So, driving to work the other day, I made the mistake of thinking that maybe that bastion of liberalism, NPR, might be less annoying than the mediocre music stations here in Charleston. What I got was a story about the fight over keeping the interest rate on student loans at 3.4%, rather than doubling it.
Now, let's be perfectly clear about this. What's going on here is that Democrats are trying to keep the interest rate low in a minor effort to see to it that people other than the children of the very rich can afford college. Republicans are trying to do the exact opposite, not by honestly advocating raising the interest rate, but by claiming they want to keep it low, but only if Democrats will agree to savage cuts to other programs for the not-rich. Then, when Democrats won't accede to this sort of mean-spirited punishment of the poor, Republicans claim that it is really they who were on the side of the students, while it was the Dems who sided with the rich. This sort of cynical propaganda only works, of course, courtesy of a mainstream press that plays along with Republican talking points every time.
So, now let's look at how NPR treated this issue. Here are excerpts from the Morning Edition piece I heard:
"Neither Democrats nor Republicans want to be blamed for a higher rate, but lawmakers can't agree on how to pay for keeping the rate from rising for future borrowers."
"Can't agree" meaning that Dems want to pay for it by closing a loophole in upper income tax collection; Republicans want to punish poor people by taking away preventive health care (actually, a major money saver) in return for this legislation:
"(A Republican Senator) doesn't want to pay for it the way Democrats propose they do — by closing a payroll tax loophole used by business owners. Instead, Republicans want to pay for it by eliminating a preventive health care fund.
"The student loan rate increase would effectively make college even less affordable for me next year," McCants says. "These additional costs may seem minimal compared to the fiscal budget or, frankly, the salary of a congressman, but they're a big burden to people like me who are economically disadvantaged."
Even the allegedly liberal Brookings Institution can't find any real substance here, or any sign that one party might be pursuing honorable goals, and the other one might not be:
"This small-policy issue that the president has made a big deal out of has, in many ways, been overblown," says Matthew Chingos of the Brookings Institution.
For Republicans and Democrats, Chingos says, it's just one more issue with which to attack each other."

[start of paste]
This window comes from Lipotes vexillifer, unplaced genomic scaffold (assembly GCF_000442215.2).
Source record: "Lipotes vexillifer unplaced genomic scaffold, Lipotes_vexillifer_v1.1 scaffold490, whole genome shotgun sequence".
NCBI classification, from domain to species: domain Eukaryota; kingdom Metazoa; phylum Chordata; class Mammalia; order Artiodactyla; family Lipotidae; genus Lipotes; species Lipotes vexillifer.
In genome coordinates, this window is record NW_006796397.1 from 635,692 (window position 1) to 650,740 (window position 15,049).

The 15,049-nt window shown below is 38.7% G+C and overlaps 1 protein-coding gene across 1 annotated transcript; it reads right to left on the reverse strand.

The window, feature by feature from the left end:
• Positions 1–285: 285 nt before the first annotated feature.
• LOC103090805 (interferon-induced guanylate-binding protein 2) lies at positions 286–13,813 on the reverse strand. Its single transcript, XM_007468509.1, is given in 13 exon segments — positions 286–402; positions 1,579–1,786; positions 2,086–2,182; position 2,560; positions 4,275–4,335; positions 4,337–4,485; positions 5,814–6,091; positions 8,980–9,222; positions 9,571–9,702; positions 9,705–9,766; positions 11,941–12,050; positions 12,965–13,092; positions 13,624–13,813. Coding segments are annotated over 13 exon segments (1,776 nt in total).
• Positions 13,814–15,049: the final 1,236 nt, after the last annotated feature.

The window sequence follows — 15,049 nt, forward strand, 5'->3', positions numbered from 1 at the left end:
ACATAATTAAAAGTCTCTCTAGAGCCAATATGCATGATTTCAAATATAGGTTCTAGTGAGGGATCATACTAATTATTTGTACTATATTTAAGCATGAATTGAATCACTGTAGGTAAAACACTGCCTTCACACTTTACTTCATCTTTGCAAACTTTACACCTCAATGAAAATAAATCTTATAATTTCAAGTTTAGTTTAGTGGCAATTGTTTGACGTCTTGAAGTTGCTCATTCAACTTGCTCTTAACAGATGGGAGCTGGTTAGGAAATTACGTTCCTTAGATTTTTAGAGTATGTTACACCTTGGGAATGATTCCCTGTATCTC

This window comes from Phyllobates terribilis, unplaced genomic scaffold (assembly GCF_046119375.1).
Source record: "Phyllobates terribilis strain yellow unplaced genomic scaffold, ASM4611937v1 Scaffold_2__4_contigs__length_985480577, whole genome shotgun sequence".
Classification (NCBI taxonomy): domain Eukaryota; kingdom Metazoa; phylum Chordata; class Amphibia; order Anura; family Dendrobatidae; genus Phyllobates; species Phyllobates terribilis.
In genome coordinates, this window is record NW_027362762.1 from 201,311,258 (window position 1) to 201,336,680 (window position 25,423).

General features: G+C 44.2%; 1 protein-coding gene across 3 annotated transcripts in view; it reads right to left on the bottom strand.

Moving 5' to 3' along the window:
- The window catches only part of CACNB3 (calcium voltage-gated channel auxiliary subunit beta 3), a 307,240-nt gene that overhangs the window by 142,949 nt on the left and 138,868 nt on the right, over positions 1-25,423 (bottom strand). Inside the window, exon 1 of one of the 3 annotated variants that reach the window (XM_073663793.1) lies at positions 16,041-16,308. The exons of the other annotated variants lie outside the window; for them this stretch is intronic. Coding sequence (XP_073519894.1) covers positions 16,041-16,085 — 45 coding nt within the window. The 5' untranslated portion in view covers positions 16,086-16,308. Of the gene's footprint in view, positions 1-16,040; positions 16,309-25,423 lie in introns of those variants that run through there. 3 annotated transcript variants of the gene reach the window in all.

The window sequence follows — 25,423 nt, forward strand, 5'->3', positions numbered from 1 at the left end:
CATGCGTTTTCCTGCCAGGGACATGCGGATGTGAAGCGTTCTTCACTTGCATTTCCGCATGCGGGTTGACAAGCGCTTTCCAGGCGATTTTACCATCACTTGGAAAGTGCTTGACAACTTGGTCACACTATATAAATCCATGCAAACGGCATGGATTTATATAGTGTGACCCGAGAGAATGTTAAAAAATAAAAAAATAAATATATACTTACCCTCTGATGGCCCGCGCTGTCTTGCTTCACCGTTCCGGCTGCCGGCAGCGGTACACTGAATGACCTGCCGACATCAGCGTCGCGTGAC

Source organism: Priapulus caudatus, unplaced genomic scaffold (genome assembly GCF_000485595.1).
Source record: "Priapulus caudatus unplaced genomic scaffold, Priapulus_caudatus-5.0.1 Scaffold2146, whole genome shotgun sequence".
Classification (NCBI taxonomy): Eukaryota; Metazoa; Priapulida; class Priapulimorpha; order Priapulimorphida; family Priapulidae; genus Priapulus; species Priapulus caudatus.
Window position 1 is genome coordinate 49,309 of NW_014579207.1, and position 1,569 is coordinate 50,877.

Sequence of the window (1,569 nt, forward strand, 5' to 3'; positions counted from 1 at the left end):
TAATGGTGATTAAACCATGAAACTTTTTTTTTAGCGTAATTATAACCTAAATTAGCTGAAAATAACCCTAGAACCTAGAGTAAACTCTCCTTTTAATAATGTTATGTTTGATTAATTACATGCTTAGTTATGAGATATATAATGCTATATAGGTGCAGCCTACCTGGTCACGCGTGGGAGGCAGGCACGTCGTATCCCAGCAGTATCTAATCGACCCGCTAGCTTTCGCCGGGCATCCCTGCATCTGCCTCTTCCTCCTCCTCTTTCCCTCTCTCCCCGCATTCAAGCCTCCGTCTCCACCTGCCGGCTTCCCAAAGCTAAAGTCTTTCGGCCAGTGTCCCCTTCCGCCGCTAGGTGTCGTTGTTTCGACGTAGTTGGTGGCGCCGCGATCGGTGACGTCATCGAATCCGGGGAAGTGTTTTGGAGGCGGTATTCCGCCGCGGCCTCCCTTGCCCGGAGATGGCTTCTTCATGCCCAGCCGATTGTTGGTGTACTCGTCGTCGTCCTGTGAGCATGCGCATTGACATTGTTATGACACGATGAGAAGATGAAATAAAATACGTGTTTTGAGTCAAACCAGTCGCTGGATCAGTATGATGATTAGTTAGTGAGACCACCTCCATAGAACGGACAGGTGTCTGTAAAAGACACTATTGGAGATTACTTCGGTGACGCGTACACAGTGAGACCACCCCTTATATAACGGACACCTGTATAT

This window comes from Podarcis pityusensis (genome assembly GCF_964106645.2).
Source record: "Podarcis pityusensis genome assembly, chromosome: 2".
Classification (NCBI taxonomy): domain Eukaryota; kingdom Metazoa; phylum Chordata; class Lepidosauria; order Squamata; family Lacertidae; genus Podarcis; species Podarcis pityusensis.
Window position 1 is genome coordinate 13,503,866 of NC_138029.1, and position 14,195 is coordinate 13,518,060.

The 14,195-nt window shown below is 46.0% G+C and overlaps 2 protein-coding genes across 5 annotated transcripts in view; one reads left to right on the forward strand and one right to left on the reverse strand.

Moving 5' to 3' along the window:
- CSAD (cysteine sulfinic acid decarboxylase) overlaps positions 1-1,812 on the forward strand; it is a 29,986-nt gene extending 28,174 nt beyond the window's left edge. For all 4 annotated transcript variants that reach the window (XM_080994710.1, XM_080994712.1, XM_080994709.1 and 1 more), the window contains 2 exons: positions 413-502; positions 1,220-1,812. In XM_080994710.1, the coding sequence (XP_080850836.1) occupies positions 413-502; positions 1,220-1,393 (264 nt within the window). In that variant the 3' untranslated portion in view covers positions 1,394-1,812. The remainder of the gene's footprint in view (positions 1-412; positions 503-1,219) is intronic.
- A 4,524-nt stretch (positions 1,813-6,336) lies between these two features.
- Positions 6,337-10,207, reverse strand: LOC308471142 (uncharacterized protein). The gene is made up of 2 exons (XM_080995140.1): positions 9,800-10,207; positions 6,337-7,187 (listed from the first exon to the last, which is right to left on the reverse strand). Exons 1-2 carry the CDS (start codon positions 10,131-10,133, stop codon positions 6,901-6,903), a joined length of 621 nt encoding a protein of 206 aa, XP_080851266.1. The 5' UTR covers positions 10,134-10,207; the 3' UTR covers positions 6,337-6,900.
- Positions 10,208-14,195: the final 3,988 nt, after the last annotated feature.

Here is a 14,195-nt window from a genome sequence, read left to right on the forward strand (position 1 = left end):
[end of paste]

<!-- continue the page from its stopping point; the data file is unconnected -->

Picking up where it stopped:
In other words, the issue of whether anyone but the children of the rich can go to college is nothing but malicious political squabbling in which neither party holds any sort of high ground.
"Policy wonks who've been watching the political skirmish unfold also seem disappointed, especially after President Obama started pummeling Republicans with the issue."
So, the only person in this whole issue worthy of being condemned in public is not Republicans, who want to make economic life even more unfair in the United States, but President Obama, who is a bully who is "pummeling" Republicans over the issue.
In brief, here is the basic message of mainstream media coverage of our politics, as illustrated by this example:
First of all, every issue is about nothing but political power, and neither party advances positions which in any way are based on the good of the American people or any higher value (except of course, when Republicans pander to evangelical Christians.) Democrats who oppose giveaways to the rich and wars of aggression are no better in any way than Republicans who do nothing but serve the rich and use our military to act out their manhood issues, at the cost of thousands of lives.
But second, even though this is true, it is always the Democrats who are "pummeling" the Republicans, unfairly trying to batter them into behaving like civilized human beings; for which outrage, the Democrats must be constantly condemned as the morally inferior party.
This is why the polling between Obama and Romney is essentially even, instead of about 95% for Obama, which it should be. And let it be perfectly clear that the extreme dysfunction of the American press today is not an accidental occurrence; it all dates from Ronald Reagan's "deregulation" of the press, allowing it to be almost entirely bought up by huge corporations; an action taken with the participants knowing perfectly well that this is where we would end up, and regarding that as a desirable outcome.